Update: Little Green Footballs notes that the article neuters Winstons message. Here is what Churchill said, in its entirety about the horrific battle to wrest the Sudan from the jihadists of the 19th century:
How dreadful are the curses which Mohammedanism lays on its votaries! Besides the fanatical frenzy, which is as dangerous in a man as hydrophobia in a dog, there is this fearful fatalistic apathy. The effects are apparent in many countries. Improvident habits, slovenly systems of agriculture, sluggish methods of commerce, and insecurity of property exist wherever the followers of the Prophet rule or live. A degraded sensualism deprives this life of its grace and refinement; the next of its dignity and sanctity. The fact that in Mohammedan law every woman must belong to some man as his absolute property, either as a child, a wife, or a concubine, must delay the final extinction of slavery until the faith of Islam has ceased to be a great power among men. Individual Moslems may show splendid qualities - but the influence of the religion paralyses the social development of those who follow it. No stronger retrograde force exists in the world. Far from being moribund, Mohammedanism is a militant and proselytizing faith. It has already spread throughout Central Africa, raising fearless warriors at every step; and were it not that Christianity is sheltered in the strong arms of science, the science against which it had vainly struggled, the civilisation of modern Europe might fall, as fell the civilisation of ancient Rome.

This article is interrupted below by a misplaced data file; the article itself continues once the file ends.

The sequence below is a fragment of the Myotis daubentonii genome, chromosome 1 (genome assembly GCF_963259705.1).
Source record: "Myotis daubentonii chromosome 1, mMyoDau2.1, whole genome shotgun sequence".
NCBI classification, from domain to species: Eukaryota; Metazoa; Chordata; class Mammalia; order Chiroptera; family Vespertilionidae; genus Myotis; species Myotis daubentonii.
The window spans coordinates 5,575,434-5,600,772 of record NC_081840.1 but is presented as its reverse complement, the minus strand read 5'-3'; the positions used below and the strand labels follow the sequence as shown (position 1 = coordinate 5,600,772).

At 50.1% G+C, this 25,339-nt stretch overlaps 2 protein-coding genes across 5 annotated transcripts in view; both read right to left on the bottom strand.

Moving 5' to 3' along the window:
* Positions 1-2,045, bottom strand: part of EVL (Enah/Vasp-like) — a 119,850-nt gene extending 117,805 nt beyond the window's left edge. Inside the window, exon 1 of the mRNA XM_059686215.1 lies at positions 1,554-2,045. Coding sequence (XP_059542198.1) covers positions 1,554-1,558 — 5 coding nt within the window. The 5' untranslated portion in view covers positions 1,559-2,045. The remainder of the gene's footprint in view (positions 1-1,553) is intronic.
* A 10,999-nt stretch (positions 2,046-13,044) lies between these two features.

—Sir Winston Churchill, from The River War, first edition, Vol. II, pages 248-50 (London: Longmans, Green & Co., 1899).
For those interested, Matthew Franck, Gerard Bradley, Mark Levin, and I have engaged in a lengthy back-and-forth on this topic over at NROs Bench Memos.
The national press treats us to an examination of Jane Roberts’ views on abortion, as well as to her life story. And then there’s this utterly tasteless piece, written about the way the Roberts children were dressed for their visit to the White House.
I’m waiting for the inevitable line of inquiry regarding Roberts’s Catholicism and his ability to separate his faith, which he "does not wear on his sleeve", from his judgment.